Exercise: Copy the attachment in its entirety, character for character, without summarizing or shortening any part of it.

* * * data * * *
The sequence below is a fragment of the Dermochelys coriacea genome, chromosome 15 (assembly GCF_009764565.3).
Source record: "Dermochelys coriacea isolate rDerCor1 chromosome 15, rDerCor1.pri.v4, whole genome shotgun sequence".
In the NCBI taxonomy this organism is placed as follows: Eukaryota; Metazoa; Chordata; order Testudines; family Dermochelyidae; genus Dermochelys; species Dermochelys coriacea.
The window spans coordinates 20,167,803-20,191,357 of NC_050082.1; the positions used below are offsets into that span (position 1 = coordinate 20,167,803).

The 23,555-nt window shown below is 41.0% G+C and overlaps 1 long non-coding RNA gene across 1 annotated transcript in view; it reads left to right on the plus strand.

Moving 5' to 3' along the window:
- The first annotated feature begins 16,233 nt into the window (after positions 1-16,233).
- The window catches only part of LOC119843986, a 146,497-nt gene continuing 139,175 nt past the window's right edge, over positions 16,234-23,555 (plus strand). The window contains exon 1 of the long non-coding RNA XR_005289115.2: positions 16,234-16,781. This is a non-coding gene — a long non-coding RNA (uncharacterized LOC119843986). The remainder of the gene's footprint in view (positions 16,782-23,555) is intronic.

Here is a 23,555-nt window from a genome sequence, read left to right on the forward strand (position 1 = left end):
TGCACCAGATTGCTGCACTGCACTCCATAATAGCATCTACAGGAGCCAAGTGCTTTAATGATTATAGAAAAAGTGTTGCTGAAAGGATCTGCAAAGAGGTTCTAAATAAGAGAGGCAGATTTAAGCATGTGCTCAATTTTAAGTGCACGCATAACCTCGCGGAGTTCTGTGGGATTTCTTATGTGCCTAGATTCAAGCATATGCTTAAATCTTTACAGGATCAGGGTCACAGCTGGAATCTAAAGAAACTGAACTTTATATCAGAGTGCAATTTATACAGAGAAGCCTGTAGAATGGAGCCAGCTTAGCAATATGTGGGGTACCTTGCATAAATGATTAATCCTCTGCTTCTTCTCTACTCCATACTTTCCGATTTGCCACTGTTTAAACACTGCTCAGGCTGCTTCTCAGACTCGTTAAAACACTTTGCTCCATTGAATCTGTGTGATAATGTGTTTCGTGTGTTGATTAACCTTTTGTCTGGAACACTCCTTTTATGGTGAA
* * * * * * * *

The sequence below is a fragment of the Dermochelys coriacea genome, chromosome 15 (assembly GCF_009764565.3).
Source record: "Dermochelys coriacea isolate rDerCor1 chromosome 15, rDerCor1.pri.v4, whole genome shotgun sequence".
In the NCBI taxonomy this organism is placed as follows: Eukaryota; Metazoa; Chordata; order Testudines; family Dermochelyidae; genus Dermochelys; species Dermochelys coriacea.
The window spans coordinates 20,167,803-20,191,357 of NC_050082.1; the positions used below are offsets into that span (position 1 = coordinate 20,167,803).

The 23,555-nt window shown below is 41.0% G+C and overlaps 1 long non-coding RNA gene across 1 annotated transcript in view; it reads left to right on the plus strand.

Moving 5' to 3' along the window:
- The first annotated feature begins 16,233 nt into the window (after positions 1-16,233).
- The window catches only part of LOC119843986, a 146,497-nt gene continuing 139,175 nt past the window's right edge, over positions 16,234-23,555 (plus strand). The window contains exon 1 of the long non-coding RNA XR_005289115.2: positions 16,234-16,781. This is a non-coding gene — a long non-coding RNA (uncharacterized LOC119843986). The remainder of the gene's footprint in view (positions 16,782-23,555) is intronic.

Here is a 23,555-nt window from a genome sequence, read left to right on the forward strand (position 1 = left end):
TGCACCAGATTGCTGCACTGCACTCCATAATAGCATCTACAGGAGCCAAGTGCTTTAATGATTATAGAAAAAGTGTTGCTGAAAGGATCTGCAAAGAGGTTCTAAATAAGAGAGGCAGATTTAAGCATGTGCTCAATTTTAAGTGCACGCATAACCTCGCGGAGTTCTGTGGGATTTCTTATGTGCCTAGATTCAAGCATATGCTTAAATCTTTACAGGATCAGGGTCACAGCTGGAATCTAAAGAAACTGAACTTTATATCAGAGTGCAATTTATACAGAGAAGCCTGTAGAATGGAGCCAGCTTAGCAATATGTGGGGTACCTTGCATAAATGATTAATCCTCTGCTTCTTCTCTACTCCATACTTTCCGATTTGCCACTGTTTAAACACTGCTCAGGCTGCTTCTCAGACTCGTTAAAACACTTTGCTCCATTGAATCTGTGTGATAATGTGTTTCGTGTGTTGATTAACCTTTTGTCTGGAACACTCCTTTTATGGTGAA